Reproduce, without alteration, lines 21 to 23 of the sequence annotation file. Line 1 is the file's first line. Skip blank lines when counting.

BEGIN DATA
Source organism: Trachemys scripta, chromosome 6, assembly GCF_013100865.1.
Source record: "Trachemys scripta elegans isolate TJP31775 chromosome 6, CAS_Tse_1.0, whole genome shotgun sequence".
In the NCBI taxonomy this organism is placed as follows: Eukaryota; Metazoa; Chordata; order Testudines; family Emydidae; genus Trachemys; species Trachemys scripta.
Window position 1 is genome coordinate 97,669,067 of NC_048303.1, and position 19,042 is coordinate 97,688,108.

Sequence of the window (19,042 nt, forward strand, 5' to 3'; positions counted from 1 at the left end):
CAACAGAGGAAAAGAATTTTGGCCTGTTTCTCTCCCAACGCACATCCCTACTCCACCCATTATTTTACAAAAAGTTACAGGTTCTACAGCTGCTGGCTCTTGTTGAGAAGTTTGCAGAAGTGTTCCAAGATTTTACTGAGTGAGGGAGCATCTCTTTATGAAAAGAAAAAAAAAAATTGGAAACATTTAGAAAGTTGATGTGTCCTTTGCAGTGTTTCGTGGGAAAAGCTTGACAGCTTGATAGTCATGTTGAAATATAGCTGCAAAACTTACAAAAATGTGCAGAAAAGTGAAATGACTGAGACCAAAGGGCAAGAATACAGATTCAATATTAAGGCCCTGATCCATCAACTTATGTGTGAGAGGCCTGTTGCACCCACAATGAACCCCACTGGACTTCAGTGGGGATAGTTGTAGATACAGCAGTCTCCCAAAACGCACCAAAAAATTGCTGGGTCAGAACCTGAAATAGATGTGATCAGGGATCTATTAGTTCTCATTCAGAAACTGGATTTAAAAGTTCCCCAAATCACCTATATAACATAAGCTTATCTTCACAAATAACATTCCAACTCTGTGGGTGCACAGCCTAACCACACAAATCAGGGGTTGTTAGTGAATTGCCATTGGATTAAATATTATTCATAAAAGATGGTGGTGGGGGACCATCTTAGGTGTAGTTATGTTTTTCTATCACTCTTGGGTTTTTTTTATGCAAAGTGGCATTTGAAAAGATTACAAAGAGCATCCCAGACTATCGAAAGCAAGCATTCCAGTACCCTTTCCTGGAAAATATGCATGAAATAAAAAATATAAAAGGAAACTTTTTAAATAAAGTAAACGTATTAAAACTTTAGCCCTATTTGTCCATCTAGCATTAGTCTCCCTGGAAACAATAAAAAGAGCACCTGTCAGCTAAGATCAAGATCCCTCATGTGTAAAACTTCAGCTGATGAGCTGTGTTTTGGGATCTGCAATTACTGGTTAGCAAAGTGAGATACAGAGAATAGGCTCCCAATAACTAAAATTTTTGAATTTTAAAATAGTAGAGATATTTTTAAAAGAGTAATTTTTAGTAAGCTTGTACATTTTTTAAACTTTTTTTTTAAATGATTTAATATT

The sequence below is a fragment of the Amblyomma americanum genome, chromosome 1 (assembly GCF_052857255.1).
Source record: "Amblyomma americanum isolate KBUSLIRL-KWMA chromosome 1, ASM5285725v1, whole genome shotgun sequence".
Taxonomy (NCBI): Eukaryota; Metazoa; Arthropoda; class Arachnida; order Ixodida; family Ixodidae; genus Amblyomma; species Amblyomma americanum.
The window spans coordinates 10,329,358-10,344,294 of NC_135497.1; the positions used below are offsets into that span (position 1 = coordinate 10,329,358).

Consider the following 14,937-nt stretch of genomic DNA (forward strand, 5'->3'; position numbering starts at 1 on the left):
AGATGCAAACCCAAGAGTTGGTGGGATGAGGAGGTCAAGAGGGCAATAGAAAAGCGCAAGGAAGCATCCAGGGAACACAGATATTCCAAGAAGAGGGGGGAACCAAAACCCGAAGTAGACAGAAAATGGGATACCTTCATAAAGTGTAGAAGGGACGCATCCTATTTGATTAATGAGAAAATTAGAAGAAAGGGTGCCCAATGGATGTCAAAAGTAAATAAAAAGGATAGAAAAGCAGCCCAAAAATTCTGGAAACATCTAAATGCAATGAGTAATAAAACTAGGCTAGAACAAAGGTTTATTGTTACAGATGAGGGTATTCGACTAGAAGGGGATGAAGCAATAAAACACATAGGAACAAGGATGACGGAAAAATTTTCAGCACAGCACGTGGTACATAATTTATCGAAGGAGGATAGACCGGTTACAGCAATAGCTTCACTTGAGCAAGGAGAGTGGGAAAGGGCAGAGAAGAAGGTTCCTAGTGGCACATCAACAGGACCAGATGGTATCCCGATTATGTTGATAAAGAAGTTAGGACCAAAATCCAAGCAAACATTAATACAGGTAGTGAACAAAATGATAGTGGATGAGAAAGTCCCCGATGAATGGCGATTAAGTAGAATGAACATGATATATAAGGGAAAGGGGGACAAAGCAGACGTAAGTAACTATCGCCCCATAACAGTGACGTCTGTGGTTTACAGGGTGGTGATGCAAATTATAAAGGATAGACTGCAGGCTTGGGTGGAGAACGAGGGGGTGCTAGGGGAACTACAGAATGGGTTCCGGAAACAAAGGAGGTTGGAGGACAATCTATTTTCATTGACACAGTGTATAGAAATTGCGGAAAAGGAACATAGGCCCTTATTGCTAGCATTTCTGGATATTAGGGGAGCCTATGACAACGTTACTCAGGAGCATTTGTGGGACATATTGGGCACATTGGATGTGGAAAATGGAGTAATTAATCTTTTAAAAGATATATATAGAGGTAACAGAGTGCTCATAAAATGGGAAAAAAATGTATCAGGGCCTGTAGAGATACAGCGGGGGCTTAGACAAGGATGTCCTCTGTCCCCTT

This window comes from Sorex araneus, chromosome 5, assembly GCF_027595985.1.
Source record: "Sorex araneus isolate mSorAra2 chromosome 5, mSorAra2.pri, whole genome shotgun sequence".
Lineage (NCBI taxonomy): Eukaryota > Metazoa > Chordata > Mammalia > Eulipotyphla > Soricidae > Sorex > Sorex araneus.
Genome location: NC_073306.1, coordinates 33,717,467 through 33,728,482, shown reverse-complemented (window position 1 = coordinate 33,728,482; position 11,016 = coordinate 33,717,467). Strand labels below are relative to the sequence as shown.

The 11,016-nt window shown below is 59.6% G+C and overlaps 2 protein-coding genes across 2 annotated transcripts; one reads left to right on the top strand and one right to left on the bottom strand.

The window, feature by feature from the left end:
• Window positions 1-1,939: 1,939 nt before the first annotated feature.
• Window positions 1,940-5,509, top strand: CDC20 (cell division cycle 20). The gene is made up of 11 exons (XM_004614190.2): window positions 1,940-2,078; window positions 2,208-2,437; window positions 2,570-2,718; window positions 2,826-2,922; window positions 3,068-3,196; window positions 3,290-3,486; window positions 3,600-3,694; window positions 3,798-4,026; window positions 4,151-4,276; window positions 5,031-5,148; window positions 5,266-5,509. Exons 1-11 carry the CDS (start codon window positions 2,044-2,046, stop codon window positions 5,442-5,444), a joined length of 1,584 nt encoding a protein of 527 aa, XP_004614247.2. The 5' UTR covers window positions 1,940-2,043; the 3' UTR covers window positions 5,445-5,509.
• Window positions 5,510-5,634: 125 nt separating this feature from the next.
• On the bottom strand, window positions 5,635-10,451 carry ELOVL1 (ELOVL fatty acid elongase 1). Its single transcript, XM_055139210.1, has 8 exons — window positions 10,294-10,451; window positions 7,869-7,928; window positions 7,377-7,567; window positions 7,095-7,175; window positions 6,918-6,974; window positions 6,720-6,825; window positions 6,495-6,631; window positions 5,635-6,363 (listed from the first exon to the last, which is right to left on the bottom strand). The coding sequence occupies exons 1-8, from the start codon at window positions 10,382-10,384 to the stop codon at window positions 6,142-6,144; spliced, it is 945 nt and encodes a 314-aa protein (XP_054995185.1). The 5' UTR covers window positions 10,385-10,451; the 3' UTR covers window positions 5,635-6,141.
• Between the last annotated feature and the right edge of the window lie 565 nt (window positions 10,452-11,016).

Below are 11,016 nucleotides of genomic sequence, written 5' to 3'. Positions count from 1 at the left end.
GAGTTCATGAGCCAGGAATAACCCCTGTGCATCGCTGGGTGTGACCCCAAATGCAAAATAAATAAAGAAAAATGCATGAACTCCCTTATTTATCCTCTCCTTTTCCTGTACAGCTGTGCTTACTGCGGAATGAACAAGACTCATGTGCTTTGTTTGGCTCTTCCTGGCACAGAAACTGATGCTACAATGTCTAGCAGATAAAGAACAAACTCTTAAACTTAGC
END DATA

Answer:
• Window positions 5,510-5,634: 125 nt separating this feature from the next.
• On the bottom strand, window positions 5,635-10,451 carry ELOVL1 (ELOVL fatty acid elongase 1). Its single transcript, XM_055139210.1, has 8 exons — window positions 10,294-10,451; window positions 7,869-7,928; window positions 7,377-7,567; window positions 7,095-7,175; window positions 6,918-6,974; window positions 6,720-6,825; window positions 6,495-6,631; window positions 5,635-6,363 (listed from the first exon to the last, which is right to left on the bottom strand). The coding sequence occupies exons 1-8, from the start codon at window positions 10,382-10,384 to the stop codon at window positions 6,142-6,144; spliced, it is 945 nt and encodes a 314-aa protein (XP_054995185.1). The 5' UTR covers window positions 10,385-10,451; the 3' UTR covers window positions 5,635-6,141.
• Between the last annotated feature and the right edge of the window lie 565 nt (window positions 10,452-11,016).